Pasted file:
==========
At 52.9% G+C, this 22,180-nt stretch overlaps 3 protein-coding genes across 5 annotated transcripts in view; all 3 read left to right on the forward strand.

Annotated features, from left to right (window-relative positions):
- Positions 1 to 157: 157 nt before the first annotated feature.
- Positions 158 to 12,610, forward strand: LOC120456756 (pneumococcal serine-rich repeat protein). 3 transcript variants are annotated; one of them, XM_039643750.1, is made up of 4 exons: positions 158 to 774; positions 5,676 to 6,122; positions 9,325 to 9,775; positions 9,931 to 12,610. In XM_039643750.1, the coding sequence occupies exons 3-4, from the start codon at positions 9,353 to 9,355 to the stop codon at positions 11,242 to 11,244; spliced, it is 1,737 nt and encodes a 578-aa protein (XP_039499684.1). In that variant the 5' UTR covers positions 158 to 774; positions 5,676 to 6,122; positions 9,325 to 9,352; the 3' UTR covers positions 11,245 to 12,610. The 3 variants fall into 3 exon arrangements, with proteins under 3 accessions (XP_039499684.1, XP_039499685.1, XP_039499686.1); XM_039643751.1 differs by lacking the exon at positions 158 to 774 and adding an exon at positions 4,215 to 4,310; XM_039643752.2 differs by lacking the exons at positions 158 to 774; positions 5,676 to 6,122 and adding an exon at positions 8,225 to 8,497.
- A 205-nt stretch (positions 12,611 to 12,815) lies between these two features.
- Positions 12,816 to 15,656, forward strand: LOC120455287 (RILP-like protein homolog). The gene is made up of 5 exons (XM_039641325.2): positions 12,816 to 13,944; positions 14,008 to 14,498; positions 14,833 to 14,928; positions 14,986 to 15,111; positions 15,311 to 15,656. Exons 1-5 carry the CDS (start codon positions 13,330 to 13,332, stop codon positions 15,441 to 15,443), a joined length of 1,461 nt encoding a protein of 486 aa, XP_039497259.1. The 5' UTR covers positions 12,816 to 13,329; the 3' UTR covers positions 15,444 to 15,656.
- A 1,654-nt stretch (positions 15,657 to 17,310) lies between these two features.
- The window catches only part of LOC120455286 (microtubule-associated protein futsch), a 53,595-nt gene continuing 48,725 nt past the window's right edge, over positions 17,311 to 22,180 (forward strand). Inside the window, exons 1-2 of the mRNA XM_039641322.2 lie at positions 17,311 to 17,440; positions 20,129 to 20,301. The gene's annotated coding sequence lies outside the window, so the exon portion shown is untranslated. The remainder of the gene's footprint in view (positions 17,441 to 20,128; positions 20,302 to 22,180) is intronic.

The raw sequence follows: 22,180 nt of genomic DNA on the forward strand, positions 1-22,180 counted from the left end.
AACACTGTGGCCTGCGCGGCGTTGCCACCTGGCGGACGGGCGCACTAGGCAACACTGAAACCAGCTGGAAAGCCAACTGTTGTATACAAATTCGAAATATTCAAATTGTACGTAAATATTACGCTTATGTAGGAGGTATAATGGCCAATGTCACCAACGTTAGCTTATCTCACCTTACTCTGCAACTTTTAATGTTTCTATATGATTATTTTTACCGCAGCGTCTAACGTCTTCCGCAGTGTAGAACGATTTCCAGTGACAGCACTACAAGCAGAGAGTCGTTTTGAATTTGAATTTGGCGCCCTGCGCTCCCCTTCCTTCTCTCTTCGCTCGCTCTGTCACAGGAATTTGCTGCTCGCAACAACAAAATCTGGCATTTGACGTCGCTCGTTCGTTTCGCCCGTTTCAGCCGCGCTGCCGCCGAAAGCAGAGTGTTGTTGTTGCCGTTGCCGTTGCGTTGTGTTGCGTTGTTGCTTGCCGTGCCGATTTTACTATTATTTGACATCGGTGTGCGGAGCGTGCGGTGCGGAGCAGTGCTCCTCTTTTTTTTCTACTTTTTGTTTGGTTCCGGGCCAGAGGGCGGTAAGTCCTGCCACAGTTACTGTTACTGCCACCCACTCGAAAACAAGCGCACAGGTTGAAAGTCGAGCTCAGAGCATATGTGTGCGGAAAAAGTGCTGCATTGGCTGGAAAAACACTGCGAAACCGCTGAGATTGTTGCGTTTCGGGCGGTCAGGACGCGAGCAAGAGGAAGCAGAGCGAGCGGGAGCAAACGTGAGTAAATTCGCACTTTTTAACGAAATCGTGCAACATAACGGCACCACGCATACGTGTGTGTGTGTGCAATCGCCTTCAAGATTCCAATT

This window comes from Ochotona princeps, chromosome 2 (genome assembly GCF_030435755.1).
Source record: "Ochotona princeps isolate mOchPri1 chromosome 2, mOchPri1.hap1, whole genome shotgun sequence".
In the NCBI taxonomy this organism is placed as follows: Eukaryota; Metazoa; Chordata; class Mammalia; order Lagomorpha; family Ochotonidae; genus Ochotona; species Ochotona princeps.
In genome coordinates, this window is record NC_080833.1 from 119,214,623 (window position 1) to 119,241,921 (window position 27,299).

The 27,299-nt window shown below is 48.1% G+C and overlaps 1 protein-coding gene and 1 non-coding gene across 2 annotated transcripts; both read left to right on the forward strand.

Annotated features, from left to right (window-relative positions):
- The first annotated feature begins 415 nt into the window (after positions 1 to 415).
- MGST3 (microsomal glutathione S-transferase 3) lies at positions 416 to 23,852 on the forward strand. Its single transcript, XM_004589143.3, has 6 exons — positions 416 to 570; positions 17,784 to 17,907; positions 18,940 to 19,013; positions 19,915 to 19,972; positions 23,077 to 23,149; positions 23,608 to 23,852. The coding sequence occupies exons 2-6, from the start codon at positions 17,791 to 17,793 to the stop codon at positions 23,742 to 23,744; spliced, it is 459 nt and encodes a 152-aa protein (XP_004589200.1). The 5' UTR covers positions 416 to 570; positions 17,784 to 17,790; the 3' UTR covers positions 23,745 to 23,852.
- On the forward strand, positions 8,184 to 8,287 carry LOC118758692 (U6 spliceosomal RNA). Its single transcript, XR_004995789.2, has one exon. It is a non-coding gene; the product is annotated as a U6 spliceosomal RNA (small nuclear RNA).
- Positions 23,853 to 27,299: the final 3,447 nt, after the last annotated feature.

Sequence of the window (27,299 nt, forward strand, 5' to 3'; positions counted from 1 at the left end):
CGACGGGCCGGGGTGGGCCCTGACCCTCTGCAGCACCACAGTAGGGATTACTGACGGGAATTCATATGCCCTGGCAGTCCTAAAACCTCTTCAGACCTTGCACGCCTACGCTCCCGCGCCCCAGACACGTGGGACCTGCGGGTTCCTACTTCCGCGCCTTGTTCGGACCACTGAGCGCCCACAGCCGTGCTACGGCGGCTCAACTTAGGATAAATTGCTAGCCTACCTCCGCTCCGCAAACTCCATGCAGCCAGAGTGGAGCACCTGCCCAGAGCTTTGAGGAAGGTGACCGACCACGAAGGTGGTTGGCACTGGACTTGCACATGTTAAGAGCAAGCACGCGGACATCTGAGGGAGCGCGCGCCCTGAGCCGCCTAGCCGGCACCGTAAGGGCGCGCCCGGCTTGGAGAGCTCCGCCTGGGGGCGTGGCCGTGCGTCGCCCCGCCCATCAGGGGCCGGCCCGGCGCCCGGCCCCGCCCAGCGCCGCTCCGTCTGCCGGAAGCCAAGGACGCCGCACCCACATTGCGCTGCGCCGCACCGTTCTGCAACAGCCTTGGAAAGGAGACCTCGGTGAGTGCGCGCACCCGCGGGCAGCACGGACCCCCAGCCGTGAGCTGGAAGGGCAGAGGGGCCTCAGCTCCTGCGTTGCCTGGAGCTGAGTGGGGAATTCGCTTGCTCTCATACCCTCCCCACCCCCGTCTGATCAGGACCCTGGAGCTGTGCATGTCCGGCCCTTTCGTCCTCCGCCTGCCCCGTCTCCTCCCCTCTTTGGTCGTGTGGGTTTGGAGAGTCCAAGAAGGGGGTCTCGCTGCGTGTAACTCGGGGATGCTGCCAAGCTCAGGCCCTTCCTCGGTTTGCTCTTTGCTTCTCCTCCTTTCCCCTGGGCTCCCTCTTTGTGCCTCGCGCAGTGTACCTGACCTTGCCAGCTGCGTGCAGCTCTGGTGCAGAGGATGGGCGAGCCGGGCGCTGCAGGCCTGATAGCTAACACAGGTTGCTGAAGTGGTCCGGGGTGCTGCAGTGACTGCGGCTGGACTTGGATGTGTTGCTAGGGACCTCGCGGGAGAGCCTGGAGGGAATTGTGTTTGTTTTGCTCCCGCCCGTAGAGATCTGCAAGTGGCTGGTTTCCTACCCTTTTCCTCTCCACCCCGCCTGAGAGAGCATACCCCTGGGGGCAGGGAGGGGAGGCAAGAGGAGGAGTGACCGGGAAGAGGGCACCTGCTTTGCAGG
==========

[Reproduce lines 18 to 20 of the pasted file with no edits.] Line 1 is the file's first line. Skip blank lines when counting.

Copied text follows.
- MGST3 (microsomal glutathione S-transferase 3) lies at positions 416 to 23,852 on the forward strand. Its single transcript, XM_004589143.3, has 6 exons — positions 416 to 570; positions 17,784 to 17,907; positions 18,940 to 19,013; positions 19,915 to 19,972; positions 23,077 to 23,149; positions 23,608 to 23,852. The coding sequence occupies exons 2-6, from the start codon at positions 17,791 to 17,793 to the stop codon at positions 23,742 to 23,744; spliced, it is 459 nt and encodes a 152-aa protein (XP_004589200.1). The 5' UTR covers positions 416 to 570; positions 17,784 to 17,790; the 3' UTR covers positions 23,745 to 23,852.
- On the forward strand, positions 8,184 to 8,287 carry LOC118758692 (U6 spliceosomal RNA). Its single transcript, XR_004995789.2, has one exon. It is a non-coding gene; the product is annotated as a U6 spliceosomal RNA (small nuclear RNA).
- Positions 23,853 to 27,299: the final 3,447 nt, after the last annotated feature.